(8) Any use of the public sidewalk that causes the LOS for the public sidewalk to decline below LOS C, as determined by the methodology used in Chapter 13 of the Highway Capacity Manual and Las Vegas Boulevard South Pedestrian Walkway Study. [Emphasis added].
Also, Section 16.11.040 is a penal statute that affirmatively prohibits “obstructive uses” of public sidewalks. This ordinance provides as follows:
6 The Court notes that the State failed to allege that Defendant’s conduct resulted in a “significant” threat to, or degradation of pedestrian safety as required by Section 16.11.035
7 The Court emphasizes that Defendant’s citation merely cites Section 16.11.090. (the penalty section) without citing the underlying code provision which defines conduct constituting the violation.
16.11.040 – Prohibition of obstructive uses.
No obstructive use shall be permitted on public sidewalks in the following areas, which areas shall be designated by the placement of pavement markings on the public sidewalks or signs designating the limits of the no obstruction zones, or plaques, monuments or medallions placed in the public sidewalks:
(a) On or within any crosswalk, including but not limited to all portions of a public sidewalk located in or on a median, traffic island or other structure within, across or over or under a public street or roadway;
(b) (1) In or within one hundred fifty feet of any mid-block crosswalk, as measured from the crosswalk parallel to the sidewalk curb toward the direction of approaching vehicular traffic, and (2) In or within fifty feet of any mid-block crosswalk as measured from the crosswalk parallel to the sidewalk curb away from the direction of approaching vehicular traffic;
(c) (1) In or within one hundred feet of any crosswalk located at an intersection of streets or highways, as measured parallel to the sidewalk curb in the direction of approaching vehicular traffic from the point of curvature of the curb or the marked edge of the crosswalk, whichever is less, and
(2) In or within fifty feet of a crosswalk located at an intersection of streets or highways, as measured parallel to the sidewalk curb away from the direction of approaching vehicular traffic from the point of curvature of the curb or the marked edge of the crosswalk, whichever is less;
(d) In or within fifty feet of any driveway providing ingress into or egress from any private or non-public property, as measured parallel to the sidewalk curb outward from the point of the curb cut;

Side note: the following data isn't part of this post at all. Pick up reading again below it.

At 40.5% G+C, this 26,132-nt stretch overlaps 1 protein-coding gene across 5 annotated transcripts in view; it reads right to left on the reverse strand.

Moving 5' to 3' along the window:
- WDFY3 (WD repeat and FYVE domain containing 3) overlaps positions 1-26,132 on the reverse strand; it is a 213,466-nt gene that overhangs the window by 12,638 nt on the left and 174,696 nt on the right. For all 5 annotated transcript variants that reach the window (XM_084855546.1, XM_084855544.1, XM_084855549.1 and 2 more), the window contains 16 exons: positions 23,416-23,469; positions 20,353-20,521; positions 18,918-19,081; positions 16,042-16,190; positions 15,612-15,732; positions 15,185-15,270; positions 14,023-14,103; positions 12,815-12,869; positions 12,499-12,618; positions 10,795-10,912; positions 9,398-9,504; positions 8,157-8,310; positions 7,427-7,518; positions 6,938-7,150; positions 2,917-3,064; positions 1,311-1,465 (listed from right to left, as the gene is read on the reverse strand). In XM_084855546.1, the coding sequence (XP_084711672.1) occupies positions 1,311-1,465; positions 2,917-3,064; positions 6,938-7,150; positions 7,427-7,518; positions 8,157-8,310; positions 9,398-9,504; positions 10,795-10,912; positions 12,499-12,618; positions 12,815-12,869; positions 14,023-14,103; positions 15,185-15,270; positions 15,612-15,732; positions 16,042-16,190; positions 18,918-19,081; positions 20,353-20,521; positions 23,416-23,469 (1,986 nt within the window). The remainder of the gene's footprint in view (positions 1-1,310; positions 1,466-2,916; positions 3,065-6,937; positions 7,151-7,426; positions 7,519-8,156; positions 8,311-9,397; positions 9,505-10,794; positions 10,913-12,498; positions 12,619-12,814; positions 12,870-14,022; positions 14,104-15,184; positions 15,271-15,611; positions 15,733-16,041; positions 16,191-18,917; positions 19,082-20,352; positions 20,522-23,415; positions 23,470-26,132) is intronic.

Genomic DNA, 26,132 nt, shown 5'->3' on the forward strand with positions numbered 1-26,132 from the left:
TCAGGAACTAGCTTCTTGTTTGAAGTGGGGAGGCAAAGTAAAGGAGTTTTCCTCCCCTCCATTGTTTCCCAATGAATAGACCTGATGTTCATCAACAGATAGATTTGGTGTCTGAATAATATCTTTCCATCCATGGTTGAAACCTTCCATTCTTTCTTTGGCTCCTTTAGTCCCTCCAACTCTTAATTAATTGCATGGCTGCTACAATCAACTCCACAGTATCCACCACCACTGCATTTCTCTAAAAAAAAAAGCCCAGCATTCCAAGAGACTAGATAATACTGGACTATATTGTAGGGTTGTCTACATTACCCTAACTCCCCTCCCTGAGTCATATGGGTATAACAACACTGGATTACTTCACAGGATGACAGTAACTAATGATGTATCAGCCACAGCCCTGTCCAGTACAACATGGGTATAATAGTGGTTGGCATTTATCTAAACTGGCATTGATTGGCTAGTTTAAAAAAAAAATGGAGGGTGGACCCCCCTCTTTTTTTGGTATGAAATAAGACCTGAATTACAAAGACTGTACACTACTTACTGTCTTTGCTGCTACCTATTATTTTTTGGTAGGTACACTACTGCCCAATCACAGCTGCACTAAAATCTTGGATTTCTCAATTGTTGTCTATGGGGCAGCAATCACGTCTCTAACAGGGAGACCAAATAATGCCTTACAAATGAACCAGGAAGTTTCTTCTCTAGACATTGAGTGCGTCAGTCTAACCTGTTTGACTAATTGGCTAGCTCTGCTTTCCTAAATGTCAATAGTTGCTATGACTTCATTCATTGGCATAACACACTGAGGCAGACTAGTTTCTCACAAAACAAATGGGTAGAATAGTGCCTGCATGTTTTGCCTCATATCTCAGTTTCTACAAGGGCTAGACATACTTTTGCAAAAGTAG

(e) On or within any section of the public sidewalk which has been determined to have an average LOS of C or below, during the hours at which LOS declines below LOS C, as determined by a traffic study conducted by a registered professional engineer or the Clark County department of public works according to the methodology set forth in the Las Vegas Boulevard South Pedestrian Walkway Study. [Emphasis added]
The highlighted language above is significant. Defendant can only be convicted of “obstruction” on a public sidewalk “which has been determined to have an average LOS of C or below, during the hours at which LOS declines below LOS C.” In other words, the State is simply incorrect when it claims that Defendant can be convicted of “obstruction” merely for standing upon a street containing no pedestrians whatsoever.
The Court recognizes that Section 16.11.020(e)(7) defines “obstructive use” to include actual “[o]bstucting, delaying, hindering, blocking, hampering, or interfering with pedestrian passage,” but none of that was shown in the instant case. Even if this definition of “obstructive use” had been show, Section 16. 11.040 still would have required that “obstructive use” to have occurred “[o]n or within any section of the public sidewalk which has been determined to have an average LOS of C or below, during the hours at which LOS declines below LOS C.” As the court stated above, no evidence was presented to show that Defendant’s sidewalk area had been determined to have an average LOS of C or below, and no evidence was presented to show that the time of Defendant’s citation was a time “at which LOS declines below LOS C.” Although these evidentiary requirements may be burdensome, the State cannot simply ignore these requirements and read them out of the ordinance.
Based upon the above analysis relating to the ordinance, and based upon the fact that the State stipulated to the admission of the LVMPD body-camera footage which only showed a small crowd of people at any given time with no reasonable potential for actual obstruction, the Court finds that the State has not shown beyond reasonable doubt that Defendant should be convicted of the misdemeanor penalty under Section 16.11.090.
Pursuant to the statements of fact and the arguments of law submitted, it is hereby ordered, adjudged, and decreed that the citation against Defendant is dismissed.8
Date this 20 day of October 2017
Justice of the Peace Tempore William Jansen
8 The Court notes that the body-camera footage includes several troubling statements from the LVMPD officers who indicated the existence of a “zero tolerance” policy for street performers on the Strip. These officers also incorrectly suggested that stationary performers are only allowed on Fremont Street and that street performers on the Strip are required to “keep walking” continuously in order to avoid being cited. The Court commends Defendant for the polite manner in which he attempted to preserve and clarify his First-Amendment rights during the video footage observed by the Court.